The Best Schools and Programs For Environmental Law
So what makes Vermont Law School’s environmental law program so special? The school’s Environmental Law Center, which was founded in 1978, is the nation’s largest graduate environmental law program. Offering over 70 courses, the program boasts more than 110 faculty members, including 16 full-time professors. It manages eight institutes and offers two master’s degrees (policy and regulation), two LL.M.s (energy and environmental law), and an array of certificates and dual degrees. During the program, students can take part in clinics for environmental and natural resources or land use, where they can work with conservation organizations and represent clients. For additional experience, students can participate in a full-time,
semester-in-practice externship. Even more, Vermont Law School offers a robust summer program, where many classes are taught by visiting international scholars, practicing attorneys, and leaders of advocacy groups.
Based in Portland, Oregon, the Lewis & Clark Law School was the first environmental law program in the United States. Offering 26 courses and 18 seminars, the program also includes an LL.M. in Environmental Law and a Master of Studies in Environmental and Natural Resources Law. Along with a full-time externship, students can gain practical experience through internships in animal law, environmental prosecution, natural resources law, and environmental justice and civil rights. The school also hosts the Green Energy Institute, which manages projects and formulates policy on renewable energy, and the National Resources Law Institute, which coordinates over 20 education programs, including environmental law training for judges, lawyers, and domestic and international agencies. In addition, the school publishes two respected law journals: Environmental Law Review and Animal Law.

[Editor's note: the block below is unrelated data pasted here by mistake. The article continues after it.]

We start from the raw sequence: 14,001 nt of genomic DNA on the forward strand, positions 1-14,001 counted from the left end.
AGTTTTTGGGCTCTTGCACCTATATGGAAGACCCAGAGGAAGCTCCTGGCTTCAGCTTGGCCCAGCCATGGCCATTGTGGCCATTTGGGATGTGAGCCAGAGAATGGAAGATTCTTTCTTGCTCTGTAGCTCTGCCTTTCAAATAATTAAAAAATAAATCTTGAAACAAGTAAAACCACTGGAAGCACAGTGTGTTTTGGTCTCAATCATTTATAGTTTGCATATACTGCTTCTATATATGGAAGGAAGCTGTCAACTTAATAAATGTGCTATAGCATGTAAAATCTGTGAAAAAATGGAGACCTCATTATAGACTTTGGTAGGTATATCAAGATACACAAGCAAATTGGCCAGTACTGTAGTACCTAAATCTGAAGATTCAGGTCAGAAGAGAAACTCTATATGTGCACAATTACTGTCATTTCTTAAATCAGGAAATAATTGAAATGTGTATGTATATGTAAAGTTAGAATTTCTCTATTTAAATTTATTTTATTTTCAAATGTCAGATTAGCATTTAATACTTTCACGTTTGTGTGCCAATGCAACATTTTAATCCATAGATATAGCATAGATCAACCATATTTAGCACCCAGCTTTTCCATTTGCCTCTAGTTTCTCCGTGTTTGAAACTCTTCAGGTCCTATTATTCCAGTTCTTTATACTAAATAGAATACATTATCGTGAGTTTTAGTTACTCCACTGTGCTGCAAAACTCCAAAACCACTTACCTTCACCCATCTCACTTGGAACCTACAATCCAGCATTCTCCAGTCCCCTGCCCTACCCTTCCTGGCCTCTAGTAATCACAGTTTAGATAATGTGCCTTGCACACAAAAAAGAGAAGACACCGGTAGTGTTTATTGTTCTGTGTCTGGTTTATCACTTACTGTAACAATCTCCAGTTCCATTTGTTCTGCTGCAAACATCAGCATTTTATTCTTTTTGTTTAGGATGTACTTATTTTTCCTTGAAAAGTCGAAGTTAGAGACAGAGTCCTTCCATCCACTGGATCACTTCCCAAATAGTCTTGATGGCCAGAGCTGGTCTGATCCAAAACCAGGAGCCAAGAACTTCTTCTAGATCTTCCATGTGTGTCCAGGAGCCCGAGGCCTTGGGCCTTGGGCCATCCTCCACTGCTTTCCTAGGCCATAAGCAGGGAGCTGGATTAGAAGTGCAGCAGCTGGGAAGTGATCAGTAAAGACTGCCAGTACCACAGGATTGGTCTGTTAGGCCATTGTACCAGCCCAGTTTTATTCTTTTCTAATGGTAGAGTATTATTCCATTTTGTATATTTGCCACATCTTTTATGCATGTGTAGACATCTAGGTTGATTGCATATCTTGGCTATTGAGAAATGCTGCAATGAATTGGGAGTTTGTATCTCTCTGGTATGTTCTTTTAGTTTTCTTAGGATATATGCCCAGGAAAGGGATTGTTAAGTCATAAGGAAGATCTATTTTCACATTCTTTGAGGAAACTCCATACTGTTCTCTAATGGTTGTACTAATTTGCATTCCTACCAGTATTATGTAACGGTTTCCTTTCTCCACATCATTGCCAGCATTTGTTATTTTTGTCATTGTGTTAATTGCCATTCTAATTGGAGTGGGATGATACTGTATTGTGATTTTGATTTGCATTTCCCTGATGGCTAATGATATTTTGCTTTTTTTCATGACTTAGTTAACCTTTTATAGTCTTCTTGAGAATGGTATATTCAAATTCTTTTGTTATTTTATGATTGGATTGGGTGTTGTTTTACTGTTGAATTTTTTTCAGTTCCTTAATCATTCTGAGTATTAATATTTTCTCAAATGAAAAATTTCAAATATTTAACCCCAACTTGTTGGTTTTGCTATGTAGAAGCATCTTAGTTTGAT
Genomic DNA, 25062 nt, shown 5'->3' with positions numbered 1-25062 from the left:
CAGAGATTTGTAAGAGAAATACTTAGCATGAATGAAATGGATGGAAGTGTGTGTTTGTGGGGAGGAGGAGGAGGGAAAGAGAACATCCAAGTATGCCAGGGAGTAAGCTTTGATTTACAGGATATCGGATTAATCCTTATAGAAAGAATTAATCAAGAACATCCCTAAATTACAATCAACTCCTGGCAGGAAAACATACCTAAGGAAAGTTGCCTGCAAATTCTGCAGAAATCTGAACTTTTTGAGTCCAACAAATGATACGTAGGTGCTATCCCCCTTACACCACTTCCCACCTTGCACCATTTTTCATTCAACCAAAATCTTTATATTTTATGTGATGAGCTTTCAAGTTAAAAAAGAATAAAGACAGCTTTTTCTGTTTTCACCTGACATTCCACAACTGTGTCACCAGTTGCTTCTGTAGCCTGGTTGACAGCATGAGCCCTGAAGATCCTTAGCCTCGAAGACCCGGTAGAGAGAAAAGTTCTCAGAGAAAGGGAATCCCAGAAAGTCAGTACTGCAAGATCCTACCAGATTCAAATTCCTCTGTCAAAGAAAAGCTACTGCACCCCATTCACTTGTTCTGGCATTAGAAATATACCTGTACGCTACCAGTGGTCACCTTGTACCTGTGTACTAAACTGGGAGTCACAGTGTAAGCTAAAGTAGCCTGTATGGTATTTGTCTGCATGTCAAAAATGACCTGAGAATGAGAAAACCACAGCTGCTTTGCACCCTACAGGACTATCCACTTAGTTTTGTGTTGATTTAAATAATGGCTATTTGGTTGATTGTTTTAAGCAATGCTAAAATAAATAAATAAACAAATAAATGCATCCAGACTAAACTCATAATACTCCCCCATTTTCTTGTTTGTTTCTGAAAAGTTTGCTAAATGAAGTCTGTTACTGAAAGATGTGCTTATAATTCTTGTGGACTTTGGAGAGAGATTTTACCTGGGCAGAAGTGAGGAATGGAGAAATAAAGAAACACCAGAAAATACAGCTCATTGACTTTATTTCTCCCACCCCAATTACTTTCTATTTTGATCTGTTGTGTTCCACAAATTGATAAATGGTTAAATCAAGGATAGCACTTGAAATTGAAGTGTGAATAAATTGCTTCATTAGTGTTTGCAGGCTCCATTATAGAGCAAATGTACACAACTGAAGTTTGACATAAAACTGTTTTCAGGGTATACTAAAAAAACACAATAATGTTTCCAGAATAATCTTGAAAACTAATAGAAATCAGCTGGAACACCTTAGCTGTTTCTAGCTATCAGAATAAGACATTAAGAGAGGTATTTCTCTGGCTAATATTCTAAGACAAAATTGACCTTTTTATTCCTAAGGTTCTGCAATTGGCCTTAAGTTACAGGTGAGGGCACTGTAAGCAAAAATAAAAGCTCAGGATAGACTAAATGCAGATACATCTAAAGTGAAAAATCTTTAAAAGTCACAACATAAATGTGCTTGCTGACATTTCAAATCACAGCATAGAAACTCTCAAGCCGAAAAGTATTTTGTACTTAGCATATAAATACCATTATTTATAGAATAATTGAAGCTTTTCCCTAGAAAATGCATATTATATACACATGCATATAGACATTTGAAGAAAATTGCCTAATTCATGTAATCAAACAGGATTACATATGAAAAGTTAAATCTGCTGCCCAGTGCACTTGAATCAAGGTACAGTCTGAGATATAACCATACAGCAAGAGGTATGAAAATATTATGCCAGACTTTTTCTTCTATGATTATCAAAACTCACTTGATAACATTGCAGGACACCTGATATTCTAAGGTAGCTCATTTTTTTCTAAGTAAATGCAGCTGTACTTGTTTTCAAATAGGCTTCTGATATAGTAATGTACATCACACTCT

Established in 1978, Pace Law School’s environmental law program is best known for focusing on practical experience. And the program is packed with opportunities. For example, students can participate in the U.N. Environmental Diplomacy Practicum, where they can work on legal and scientific research in key environmental areas, along with attending meetings and negotiation sessions with ambassadors and foreign ministers. Or, students can gain experience by working with the International Union for the Conservation of Nature or the Brazilian-American Institute for Law and Environment. Domestically, Pace Law students can be placed in externships with the U.S. Department of Justice, the EPA, the Department of the Interior, or other NGOs. They can also work locally with the New York Department of Environmental Conservation or the Environmental Crimes Unit of the Westchester County District Attorney’s Office. In addition, students can join six on-campus student environmental organizations or write and edit for the Pace Environmental Law Review.